Courses/Computer Science/CPSC 457.F2013

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Principles of Operating Systems (Fall 2013)

The course overview page is located at:

You may also be interested in the wiki pages for the Winter 2012 and Winter 2013 versions of this course.

This course is a curiosity-driven cross-layer introduction to the principles and design decisions reflected in modern commodity operating systems with a special focus on the Linux/x86 platform to ground the discussion in real technical detail.

The university calendar entry for CPSC457 describes the course as:

"An introduction to operating systems principles. Performance measurement; concurrent programs; the management of information, memory and processor resources. Prerequisite(s): Computer Science 319 or 331 and one of Computer Science 325 or Computer Engineering 369."

How This Class is Taught

  • Curiosity - This class is driven by seemingly simple questions about what a computer system is in a practical sense. This is not an anatomy-style class where you memorize charts and pictures drawn by other people. It's a hands-on exploration of what makes digital hardware actually do interesting things for us.
  • Cross-layer - layers of abstraction become boundaries of competence. This class deliberately bridges the semantic gap to give multiple aspects of the same concept, component, or primitive.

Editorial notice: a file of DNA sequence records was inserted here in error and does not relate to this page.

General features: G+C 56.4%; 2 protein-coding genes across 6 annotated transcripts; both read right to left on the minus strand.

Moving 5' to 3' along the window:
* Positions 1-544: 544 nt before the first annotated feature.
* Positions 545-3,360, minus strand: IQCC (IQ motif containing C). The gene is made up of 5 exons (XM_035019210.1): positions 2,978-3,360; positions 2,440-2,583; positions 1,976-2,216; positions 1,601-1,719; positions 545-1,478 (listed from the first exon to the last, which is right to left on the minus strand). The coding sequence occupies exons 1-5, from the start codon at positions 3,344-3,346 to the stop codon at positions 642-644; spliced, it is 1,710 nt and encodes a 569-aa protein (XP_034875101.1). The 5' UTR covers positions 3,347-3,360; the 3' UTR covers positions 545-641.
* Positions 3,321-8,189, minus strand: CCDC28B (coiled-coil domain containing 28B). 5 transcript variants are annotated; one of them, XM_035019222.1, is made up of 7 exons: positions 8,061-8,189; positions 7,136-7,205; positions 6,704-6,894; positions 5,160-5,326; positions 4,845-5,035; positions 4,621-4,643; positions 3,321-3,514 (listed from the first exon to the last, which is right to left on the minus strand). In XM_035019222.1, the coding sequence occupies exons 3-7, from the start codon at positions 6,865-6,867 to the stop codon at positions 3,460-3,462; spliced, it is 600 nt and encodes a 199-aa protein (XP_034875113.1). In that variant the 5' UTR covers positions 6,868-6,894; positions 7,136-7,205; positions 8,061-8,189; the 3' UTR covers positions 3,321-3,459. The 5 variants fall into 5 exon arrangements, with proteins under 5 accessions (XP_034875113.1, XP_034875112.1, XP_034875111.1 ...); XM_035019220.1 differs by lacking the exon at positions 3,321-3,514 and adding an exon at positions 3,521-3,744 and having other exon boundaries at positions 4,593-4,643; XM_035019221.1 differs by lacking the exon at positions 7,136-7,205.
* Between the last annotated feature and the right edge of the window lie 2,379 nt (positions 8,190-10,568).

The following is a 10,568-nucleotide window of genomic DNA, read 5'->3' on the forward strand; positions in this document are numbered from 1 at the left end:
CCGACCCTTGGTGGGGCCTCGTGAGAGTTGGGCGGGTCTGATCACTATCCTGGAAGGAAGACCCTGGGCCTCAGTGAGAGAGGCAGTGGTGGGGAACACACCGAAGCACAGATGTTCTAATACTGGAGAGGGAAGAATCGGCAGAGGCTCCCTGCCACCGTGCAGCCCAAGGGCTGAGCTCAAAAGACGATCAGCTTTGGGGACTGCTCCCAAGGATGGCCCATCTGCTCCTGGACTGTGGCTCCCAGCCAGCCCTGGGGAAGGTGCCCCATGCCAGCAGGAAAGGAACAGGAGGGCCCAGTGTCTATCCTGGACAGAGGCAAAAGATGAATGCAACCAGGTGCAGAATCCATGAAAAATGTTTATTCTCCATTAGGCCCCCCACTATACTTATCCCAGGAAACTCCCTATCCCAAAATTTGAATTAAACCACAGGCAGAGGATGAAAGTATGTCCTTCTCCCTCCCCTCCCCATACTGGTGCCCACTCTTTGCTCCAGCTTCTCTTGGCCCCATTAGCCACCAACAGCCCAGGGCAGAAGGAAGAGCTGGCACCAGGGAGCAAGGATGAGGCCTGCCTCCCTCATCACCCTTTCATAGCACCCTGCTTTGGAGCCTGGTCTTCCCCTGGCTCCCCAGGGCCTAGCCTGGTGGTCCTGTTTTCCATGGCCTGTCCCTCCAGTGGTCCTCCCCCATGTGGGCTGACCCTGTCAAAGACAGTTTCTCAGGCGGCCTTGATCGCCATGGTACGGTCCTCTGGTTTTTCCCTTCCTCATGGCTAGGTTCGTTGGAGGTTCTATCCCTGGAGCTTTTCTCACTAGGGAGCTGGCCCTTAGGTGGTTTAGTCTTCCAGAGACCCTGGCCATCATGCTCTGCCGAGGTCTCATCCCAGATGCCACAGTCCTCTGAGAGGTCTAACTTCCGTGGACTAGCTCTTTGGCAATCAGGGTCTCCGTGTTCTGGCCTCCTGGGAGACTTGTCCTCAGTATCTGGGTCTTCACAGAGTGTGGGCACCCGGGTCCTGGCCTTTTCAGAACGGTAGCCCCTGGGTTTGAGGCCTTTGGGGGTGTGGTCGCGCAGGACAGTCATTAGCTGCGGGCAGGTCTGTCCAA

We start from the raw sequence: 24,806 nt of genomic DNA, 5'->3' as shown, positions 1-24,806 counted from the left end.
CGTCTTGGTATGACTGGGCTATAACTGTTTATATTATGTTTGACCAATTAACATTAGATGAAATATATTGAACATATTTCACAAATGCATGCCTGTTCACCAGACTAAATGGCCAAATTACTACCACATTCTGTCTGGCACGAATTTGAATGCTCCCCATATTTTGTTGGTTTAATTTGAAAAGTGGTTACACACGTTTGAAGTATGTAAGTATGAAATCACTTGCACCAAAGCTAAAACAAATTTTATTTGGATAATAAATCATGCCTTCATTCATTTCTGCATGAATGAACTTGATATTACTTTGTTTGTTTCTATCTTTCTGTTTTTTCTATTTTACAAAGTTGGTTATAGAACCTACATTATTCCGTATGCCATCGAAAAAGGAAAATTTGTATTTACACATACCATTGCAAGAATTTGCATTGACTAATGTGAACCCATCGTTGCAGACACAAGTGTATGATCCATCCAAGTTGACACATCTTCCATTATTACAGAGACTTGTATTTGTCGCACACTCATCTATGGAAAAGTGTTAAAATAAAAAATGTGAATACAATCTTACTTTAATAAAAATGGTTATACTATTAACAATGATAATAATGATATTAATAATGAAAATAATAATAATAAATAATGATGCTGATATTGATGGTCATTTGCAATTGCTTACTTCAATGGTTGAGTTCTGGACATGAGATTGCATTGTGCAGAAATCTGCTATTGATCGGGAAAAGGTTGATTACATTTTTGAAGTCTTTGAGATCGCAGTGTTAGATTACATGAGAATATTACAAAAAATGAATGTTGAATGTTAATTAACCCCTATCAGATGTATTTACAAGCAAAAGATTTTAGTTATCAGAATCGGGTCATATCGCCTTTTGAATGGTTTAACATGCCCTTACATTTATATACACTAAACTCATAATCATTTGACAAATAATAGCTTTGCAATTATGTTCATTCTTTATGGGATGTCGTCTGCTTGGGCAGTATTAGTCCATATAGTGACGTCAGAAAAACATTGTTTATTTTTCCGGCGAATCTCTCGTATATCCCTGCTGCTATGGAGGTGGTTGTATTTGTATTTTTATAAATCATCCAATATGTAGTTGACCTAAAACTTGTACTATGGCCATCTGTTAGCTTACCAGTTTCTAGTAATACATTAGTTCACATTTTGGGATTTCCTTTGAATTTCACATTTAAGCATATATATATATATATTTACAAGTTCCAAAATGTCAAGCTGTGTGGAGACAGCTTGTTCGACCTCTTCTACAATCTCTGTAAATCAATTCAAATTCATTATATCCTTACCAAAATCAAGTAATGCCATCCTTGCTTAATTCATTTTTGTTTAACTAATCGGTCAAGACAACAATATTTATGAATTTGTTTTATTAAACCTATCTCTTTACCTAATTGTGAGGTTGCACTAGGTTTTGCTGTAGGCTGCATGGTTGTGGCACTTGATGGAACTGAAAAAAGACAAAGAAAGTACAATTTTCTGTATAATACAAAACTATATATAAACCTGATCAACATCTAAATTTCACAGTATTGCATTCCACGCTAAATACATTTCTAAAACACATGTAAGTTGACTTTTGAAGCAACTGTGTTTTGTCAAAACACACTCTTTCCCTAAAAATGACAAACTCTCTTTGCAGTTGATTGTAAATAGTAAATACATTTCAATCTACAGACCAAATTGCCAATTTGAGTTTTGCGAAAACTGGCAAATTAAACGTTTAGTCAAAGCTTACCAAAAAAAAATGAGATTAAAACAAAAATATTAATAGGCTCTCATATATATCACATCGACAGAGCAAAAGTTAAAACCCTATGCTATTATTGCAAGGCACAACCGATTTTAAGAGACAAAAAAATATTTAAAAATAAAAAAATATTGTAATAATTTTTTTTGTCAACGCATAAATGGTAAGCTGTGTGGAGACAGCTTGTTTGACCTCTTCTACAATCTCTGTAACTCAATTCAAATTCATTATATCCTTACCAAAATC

• Learning through failure modes - what we do to systems to break them (out of curiosity, ignorance, or malice) can teach us a great deal. Stretching and abusing a system's limits and normal modes of operation helps outline the boundaries of (in this case, OS) concepts more clearly.

Although this courses focuses on Linux, it is not about Linux per se; we simply demonstrate abstract OS concepts relative to a mature, real-world, and complex piece of software.

Announcements, Policies, and Metadata

This section includes the syllabus, textbooks, course policies, grading scheme, midterm and file exam policies, and submission instructions.


This term we will be using Piazza for class discussion. The system is highly catered to getting you help fast and efficiently from classmates, the TA, and myself. Rather than emailing questions to the teaching staff, I encourage you to post your questions on Piazza. If you have any problems or feedback for the developers, email

Find our class page at:


Homework Assignments:


This section enumerates the homework assignments.

Lecture Schedule

Please see the University Academic Calendar for important add/drop dates, holidays, etc.

Courses/Computer_Science/CPSC_457.F2013/Lecture Notes

This section contains the class session notes.

Tutorial Schedule

Here is the (tentative) schedule of tutorial topics.


Links & Miscellaneous Resources

Courses/Computer Science/CPSC 457.W2012/Links and Other Resources

kernel version we will use in this class: 2.6.32

CPSC LXR mirror for this kernel version:

Splitting your c457 virtual machine VDI image into 2GB chunks to fit onto your USB thumbdrive:


Random News and Links

Things We Won't Cover

  • A full consideration of multiprocessor architectures and machines (we only touch on this in the context of concurrency and synchronization)
  • Advanced I/O architectures and multimedia
  • cluster computing
  • other operating systems like *BSD, Windows, OS X, GNU Hurd, or Minix